Atmospheric Reentry of Phobos-Grunt Probe Likely


The unmanned Phobos-Grunt probe launching atop a Zenit rocket (Credits: Russian Federal Space Agency).

Efforts to correct the orbit of the Phobos-Grunt probe, trapped in Earth orbit since the on-board boosters failed to fire  on November 9, have been hampered by ongoing problems communicating with the spacecraft. There are growing concerns that the probe now represents a significant safety concern, as the 15-ton craft, along with 7 tons of toxic hydrazine fuel, could re-enter  Earth’s atmosphere in an as yet-unknown location.

 “Overnight, several attempts were made to obtain telemetric information from the probe. They all ended with zero result[s].” Interfax quoted  an unnamed source in the Russian space sector as saying. “The probability of saving the probe is very, very small.”

Although it transmitted telemetry confirming normal separation from the launcher after its first orbit, and transmitted confirmation of correct attitude and solar panel deployment after the second orbit, no telemetry data has been received since. Consequently, the exact cause of the malfunction is not yet known.

Early on November 10th, Baikonur ground controllers attempted to reset the flight control computers, and were planning to repeat the process the following evening. One theory suggests that the computer had reset into a pre-launch state, and is currently awaiting a command to restart the flight program. However, attempts by ESA to communicate with the probe from ground stations in both Australia and Kourou were unsuccessful. An unnamed source on the Novosti Kosmonavtiki forum has theorized that the low-gain antenna, the main method of communicating with the onboard flight computers, may have been “abstracted by the external tank of the probe’s main propulsion unit.”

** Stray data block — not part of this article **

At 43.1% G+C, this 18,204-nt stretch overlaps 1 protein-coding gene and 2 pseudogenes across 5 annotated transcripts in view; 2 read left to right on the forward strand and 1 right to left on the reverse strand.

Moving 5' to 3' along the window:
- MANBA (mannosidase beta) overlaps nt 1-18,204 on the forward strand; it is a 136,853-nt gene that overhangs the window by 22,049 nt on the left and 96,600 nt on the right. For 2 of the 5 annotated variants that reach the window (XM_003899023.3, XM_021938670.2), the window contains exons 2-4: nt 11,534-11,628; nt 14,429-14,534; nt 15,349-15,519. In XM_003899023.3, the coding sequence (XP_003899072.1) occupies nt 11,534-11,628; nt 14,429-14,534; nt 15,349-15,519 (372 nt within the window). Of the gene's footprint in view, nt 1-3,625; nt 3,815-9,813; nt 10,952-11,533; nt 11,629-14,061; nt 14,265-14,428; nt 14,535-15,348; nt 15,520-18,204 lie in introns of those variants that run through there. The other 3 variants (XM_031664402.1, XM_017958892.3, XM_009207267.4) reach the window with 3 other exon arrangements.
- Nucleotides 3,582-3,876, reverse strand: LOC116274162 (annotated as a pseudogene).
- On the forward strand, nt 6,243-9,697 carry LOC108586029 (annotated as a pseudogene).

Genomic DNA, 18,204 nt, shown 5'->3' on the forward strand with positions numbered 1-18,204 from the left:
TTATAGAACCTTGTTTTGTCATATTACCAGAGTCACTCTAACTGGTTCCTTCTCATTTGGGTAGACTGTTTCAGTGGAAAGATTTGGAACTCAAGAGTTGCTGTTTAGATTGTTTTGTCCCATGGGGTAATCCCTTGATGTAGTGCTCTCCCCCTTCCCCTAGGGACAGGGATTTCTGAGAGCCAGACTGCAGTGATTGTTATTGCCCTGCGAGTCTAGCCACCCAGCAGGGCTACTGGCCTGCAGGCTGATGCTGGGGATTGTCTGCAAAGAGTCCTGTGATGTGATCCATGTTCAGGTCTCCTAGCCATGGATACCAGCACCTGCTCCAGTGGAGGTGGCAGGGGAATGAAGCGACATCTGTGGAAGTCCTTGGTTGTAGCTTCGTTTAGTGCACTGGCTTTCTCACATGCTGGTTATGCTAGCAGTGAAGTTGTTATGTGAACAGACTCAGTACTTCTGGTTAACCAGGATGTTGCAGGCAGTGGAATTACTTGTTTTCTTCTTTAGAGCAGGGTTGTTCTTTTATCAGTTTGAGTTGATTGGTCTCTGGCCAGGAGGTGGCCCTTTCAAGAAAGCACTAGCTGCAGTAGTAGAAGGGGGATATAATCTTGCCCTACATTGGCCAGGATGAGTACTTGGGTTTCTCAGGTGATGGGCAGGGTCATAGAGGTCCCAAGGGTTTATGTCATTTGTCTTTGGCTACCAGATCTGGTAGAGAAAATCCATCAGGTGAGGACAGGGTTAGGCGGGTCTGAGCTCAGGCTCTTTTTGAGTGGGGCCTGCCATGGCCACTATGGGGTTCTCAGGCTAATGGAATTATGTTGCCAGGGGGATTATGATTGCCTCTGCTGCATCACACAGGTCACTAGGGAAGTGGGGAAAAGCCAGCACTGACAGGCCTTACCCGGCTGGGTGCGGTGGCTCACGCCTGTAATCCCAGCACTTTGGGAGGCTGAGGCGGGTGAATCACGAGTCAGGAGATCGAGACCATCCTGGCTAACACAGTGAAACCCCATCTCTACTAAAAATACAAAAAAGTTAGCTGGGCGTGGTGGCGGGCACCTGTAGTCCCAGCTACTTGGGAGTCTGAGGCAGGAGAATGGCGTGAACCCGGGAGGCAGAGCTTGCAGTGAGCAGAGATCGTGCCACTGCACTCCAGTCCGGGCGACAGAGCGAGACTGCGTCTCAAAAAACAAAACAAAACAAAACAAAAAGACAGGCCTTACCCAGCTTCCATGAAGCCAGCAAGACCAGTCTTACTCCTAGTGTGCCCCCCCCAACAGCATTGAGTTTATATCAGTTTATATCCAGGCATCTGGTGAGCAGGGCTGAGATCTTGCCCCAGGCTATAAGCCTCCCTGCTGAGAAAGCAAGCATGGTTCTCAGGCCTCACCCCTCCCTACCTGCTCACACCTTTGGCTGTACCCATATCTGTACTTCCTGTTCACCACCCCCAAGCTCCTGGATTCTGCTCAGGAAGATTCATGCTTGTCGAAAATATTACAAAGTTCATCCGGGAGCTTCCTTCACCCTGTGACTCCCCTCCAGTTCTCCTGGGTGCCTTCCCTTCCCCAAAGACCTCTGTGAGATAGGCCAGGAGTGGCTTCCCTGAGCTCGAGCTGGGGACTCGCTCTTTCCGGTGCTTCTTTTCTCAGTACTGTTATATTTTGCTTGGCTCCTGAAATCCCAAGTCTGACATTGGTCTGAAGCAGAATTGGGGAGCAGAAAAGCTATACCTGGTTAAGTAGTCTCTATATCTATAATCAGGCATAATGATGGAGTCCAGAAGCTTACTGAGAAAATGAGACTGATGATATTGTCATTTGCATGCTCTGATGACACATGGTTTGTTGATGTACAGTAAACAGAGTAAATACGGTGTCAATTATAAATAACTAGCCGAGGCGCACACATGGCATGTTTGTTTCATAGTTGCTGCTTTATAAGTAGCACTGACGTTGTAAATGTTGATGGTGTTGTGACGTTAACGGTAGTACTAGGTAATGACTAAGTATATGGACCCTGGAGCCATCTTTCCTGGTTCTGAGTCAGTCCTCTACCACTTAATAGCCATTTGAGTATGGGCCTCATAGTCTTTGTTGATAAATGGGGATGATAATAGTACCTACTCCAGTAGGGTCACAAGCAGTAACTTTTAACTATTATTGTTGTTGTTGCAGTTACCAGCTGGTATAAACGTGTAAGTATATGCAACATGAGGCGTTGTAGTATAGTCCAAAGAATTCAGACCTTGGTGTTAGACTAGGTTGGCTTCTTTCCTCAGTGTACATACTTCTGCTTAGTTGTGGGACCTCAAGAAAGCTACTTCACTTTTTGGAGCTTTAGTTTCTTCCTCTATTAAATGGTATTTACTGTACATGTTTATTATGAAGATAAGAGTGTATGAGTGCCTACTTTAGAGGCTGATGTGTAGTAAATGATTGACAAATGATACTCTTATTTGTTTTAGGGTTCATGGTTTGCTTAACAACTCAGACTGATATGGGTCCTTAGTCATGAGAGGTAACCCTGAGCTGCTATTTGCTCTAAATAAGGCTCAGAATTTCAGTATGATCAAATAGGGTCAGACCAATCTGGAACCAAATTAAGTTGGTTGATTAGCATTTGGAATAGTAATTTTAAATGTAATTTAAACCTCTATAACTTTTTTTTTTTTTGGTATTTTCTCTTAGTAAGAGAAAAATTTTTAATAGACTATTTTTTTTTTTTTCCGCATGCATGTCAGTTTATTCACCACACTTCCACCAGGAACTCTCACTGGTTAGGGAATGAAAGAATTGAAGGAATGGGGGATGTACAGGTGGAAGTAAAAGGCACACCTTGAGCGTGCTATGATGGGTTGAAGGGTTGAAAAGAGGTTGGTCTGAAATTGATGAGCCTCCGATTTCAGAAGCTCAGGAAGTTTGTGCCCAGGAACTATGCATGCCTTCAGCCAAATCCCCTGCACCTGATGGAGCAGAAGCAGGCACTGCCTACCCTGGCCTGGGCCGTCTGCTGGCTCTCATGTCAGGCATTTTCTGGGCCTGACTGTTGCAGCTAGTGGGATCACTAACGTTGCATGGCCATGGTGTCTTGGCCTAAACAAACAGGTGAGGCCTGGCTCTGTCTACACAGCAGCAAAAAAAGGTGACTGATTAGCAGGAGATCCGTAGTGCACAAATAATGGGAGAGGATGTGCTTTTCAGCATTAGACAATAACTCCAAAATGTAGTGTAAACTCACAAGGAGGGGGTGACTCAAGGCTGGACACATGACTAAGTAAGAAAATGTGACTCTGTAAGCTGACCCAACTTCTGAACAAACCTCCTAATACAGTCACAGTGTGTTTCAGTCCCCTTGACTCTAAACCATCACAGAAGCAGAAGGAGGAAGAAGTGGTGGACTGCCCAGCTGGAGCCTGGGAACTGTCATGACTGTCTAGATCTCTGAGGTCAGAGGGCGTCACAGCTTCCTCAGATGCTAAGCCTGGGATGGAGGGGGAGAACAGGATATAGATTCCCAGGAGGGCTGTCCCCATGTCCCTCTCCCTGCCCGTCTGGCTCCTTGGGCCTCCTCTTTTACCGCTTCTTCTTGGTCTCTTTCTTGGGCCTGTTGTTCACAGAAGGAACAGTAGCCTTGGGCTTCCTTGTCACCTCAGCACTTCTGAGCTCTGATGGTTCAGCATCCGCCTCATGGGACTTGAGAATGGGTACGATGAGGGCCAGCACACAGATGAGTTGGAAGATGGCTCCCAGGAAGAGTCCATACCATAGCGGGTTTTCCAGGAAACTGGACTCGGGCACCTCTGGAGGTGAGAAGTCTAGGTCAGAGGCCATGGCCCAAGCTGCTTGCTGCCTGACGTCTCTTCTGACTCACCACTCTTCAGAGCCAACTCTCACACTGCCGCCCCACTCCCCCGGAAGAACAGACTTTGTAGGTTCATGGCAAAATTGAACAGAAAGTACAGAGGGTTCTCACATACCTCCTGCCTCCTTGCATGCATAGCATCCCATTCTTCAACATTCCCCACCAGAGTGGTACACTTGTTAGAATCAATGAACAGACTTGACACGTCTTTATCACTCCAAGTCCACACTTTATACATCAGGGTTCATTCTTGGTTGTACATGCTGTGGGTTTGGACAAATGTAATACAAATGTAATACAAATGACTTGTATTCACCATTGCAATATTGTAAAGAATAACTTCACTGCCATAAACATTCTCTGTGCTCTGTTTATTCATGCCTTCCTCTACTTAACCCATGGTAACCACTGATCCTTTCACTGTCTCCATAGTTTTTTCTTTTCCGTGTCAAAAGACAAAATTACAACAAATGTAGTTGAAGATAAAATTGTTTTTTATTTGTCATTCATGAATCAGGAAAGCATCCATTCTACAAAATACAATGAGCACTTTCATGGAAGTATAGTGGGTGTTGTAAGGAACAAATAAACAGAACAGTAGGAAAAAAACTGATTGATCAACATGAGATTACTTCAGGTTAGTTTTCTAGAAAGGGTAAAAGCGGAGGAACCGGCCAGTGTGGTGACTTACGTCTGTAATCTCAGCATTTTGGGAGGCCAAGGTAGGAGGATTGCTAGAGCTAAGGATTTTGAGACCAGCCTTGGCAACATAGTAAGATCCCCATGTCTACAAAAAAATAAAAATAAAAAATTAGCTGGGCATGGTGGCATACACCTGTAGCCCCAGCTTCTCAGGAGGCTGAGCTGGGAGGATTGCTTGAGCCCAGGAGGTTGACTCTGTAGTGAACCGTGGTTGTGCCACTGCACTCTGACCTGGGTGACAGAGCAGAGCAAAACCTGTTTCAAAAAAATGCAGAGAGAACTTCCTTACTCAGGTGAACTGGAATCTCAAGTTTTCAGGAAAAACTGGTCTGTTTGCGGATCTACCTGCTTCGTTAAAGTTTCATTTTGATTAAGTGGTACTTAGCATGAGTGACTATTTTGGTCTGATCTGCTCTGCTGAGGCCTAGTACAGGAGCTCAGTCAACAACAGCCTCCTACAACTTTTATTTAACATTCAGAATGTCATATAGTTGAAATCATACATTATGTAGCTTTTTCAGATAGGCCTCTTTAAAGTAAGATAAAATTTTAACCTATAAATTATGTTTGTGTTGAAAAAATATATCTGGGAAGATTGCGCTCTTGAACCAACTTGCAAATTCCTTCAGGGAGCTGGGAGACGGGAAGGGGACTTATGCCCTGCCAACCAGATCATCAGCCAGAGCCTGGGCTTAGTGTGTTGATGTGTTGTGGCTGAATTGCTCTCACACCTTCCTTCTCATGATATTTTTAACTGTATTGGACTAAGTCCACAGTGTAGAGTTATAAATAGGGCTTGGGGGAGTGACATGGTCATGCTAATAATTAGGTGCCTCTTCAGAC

Ground controllers in Baikonur attempted to contact the probe on the evening of November 10th and according to unofficial reports, successfully sent a signal directly to the probe’s on-board transmitter, bypassing the normal methods of communication. Although it was hoped that this would enable radio measurements of the probe’s trajectory, no signal was returned from the transmitter. The controllers are also unable to communicate with the probe’s high-gain antenna, as it is in the stowed configuration for the initial phases of the mission.

If communications cannot be re-established to the probe, controllers will not be able to perform any corrections before it re-enters Earth’s atmosphere. According to a report by RT, a NASA expert has referred to the probe as “the most toxic falling satellite ever”. An unnamed source told the RIA Novosti news agency that if efforts to re-initiate contact with the probe fail, the re-entry could occur sometime in December.

This latest incident continues a string of high-profile Roscosmos failures, including a recent Soyuz incident that temporarily halted traffic to the International Space Station.

 The video below is a report by RT on the possibility of the probe re-entering the atmosphere.



About the author

Joel Spark


Joel Spark is a Canadian space enthusiast currently working towards an MSc in Space Management at the International Space University near Strasbourg, France. He is driven by a passion for space systems engineering, particularly in applications involving the improvement of living conditions on Earth. He holds Bachelor of Aerospace Engineering from Carleton University in Ottawa, Ontario, with a specialty in structures, systems, and vehicle design.

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